Taking context into account, Romney's list of bullet points are his suggestions for cutting spending.  It is perfectly legitimate to talk about spending cuts as distinct from overall deficit reduction.  Somehow this is lost on the fact finders at PolitiFact.  Even setting aside the misleading nature of the CBO scoring for the PPACA (the doc fix and CLASS, to name two obvious examples), PolitiFact constructs a straw man version of Romney's argument.

As a result, the subsequent paragraphs lauding the supposed budget savings from the PPACA are irrelevant.  Romney was talking about cutting spending, not cutting the deficit as such.

PolitiFact sums up:
So according to the CBO analysis, a full repeal of the bill would reduce the deficit by $16 billion in 2016, much less than the number Romney cited.
Romney cited a number for a reduction in spending.  PolitiFact grades him on deficit reduction.  Of the two, PolitiFact is the one engaged in partisan spin.

It's disgusting to label this schlock as a fact check.

The judgment from On High:
If Romney had only criticized the law as an expansion of government spending, he would have been on firmer ground. Instead, he asserted that a repeal of the law would save significant money -- $95 billion. In fact, the law included new taxes and cost reductions so that the actual savings for the year he cited would be much smaller -- $16 billion. And, over the long haul, repealing the law actually adds significantly to the deficit. So we rate his statement False.
Romney did criticize the law in terms of its expansion of government spending.  And not spending $95 million saves $95 million in spending.

The grades:

Angie Drobnic Holan:  F
Bill Adair:  F

Together, they are journalists reporting badly.

Friday, November 04, 2011

AP Spin Meter flunks logic, spins story

The Associated Press (unwittingly?) turned "Spin Meter" into a pun with today's story on a supposed inconsistency by the GOP.

The AP story, carrying Donna Cassata's byline, charges that Republicans regard defense spending as a job creator while also claiming that government spending does not create jobs.

Cassata's story contains four main problems.

First, Cassata produces very little quoted material to support her claims about what GOP politicians supposedly say.

Second, the quotations she uses fail to support the story's claim of a reversal, inconsistency or contradiction (however one wishes to interpret her claim):
Running for re-election, Rep. Howard "Buck" McKeon, R-Calif., said in February 2010 that the stimulus package did not create new jobs. In a statement about the economy and jobs now on his website, McKeon says "congressional Democrats and the administration continue to insist that we can spend our way out of this recession and create jobs, but the numbers just don't add up."

But at a hearing last week, McKeon, now the committee chairman, argued against cuts to the military, saying, "We don't spend money on defense to create jobs. But defense cuts are certainly a path to job loss, especially among our high-skilled workforces. There is no private sector alternative to compensate for the government's investment."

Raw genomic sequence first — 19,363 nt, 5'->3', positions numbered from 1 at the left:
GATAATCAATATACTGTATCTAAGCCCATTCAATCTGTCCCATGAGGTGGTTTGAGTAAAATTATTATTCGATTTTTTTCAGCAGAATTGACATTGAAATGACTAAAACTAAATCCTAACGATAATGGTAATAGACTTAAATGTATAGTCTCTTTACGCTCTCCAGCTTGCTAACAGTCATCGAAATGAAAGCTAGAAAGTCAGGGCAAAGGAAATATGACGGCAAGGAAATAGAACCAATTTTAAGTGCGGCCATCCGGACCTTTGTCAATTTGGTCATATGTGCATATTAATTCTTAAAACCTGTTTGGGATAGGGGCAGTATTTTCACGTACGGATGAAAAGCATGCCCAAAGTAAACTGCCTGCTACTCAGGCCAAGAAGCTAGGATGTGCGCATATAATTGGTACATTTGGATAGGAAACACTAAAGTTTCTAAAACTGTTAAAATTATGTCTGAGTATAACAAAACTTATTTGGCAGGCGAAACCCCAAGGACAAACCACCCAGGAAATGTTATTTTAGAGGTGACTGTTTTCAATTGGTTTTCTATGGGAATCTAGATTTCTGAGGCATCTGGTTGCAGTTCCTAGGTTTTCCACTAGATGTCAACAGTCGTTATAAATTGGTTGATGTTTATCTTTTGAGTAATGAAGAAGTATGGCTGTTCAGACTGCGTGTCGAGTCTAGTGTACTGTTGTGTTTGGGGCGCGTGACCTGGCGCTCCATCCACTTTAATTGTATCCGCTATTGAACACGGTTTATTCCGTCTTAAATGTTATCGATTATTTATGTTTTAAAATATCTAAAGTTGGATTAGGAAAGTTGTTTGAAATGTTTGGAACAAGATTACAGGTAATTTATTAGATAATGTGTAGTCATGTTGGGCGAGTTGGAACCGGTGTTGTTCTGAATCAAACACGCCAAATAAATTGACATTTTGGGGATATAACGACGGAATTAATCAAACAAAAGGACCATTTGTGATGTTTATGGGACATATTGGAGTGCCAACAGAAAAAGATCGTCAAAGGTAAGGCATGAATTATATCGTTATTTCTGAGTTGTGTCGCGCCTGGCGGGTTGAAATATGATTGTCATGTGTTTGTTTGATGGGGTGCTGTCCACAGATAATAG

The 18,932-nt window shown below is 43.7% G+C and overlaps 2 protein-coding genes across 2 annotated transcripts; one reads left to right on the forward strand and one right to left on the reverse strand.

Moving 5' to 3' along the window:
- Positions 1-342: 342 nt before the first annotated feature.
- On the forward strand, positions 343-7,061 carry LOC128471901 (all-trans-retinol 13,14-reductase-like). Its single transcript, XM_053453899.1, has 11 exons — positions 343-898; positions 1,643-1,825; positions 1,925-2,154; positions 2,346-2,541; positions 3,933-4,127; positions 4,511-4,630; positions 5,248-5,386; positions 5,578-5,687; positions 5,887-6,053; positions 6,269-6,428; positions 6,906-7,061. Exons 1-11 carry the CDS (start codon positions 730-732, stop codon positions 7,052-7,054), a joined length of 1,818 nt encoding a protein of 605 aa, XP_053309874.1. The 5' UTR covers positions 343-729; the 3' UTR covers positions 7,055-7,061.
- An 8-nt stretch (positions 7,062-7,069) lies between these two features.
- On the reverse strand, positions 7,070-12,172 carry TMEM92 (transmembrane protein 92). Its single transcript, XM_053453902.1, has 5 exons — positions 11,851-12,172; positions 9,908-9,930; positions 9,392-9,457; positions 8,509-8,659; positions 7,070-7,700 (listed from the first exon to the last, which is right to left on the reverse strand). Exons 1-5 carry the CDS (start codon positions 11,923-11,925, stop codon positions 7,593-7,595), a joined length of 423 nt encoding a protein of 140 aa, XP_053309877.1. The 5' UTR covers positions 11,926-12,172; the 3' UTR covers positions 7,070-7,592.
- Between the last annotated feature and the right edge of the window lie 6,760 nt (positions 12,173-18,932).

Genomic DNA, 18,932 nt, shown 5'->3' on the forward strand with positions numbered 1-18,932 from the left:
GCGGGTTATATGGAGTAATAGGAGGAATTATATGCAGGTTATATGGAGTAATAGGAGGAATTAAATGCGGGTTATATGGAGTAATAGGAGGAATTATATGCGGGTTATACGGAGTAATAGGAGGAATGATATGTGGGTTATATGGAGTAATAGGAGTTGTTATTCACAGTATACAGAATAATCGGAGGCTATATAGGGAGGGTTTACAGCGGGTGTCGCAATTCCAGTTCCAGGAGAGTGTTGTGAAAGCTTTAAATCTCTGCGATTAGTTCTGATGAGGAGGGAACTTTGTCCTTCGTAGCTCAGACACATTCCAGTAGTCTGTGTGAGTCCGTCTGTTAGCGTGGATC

He later added, "While cuts to the military might reduce federal spending, they harm national security and they definitely don't lead to job growth."
There simply isn't any contradiction in McKeon's statements.

Cassata appears to simply assume the presence of a contradiction, and tries to sustain the impression for the reader's sake with stuff like this:
Asked about the competing statements, a spokesman for McKeon, Claude Chafin, said they were "not inconsistent" because the defense industry is a unique recipient of federal dollars.

Note how it is taken for granted that the statements compete with one another.  Pulling the two word snippet ("not inconsistent") from Chafin makes his response look like a thin denial if not a case of the fallacy of special pleading.

One should note that special pleading is not a fallacy where special circumstances obtain, not that McKeon ultimately needs to argue that point.

Third, and stemming from the second failure, Cassata fails to make any type of logical case for McKeon (or the GOP) offering an inconsistent view of government spending.  As McKeon made very clear in his statement, concerns over jobs lost from government cuts are separate from concerns over net job creation.

Fourth, Cassata enters the dreaded realm of liberal media bias.  By the time her story concludes it could pass for an op-ed extolling the virtues of government spending as a means of producing jobs, with that thesis reliant on the writings of a Keynesian economist with a strong record of giving money to liberal politicians.

I will emphasize that my point is not that Robert Pollin's work should not be trusted because of his partisanship.  The point is that a fact check should not arbitrarily take sides in a controversy and call it a fact check.  The truth is that Pollin's opinion has no real relevance to McKeon's consistency.  It may have relevance to McKeon's position that stimulus spending did not work, but if that's the case then Pollin should have to explain the apparently dismal results of the stimulus bill.

Conclusion:  The Spin Meter is spinning.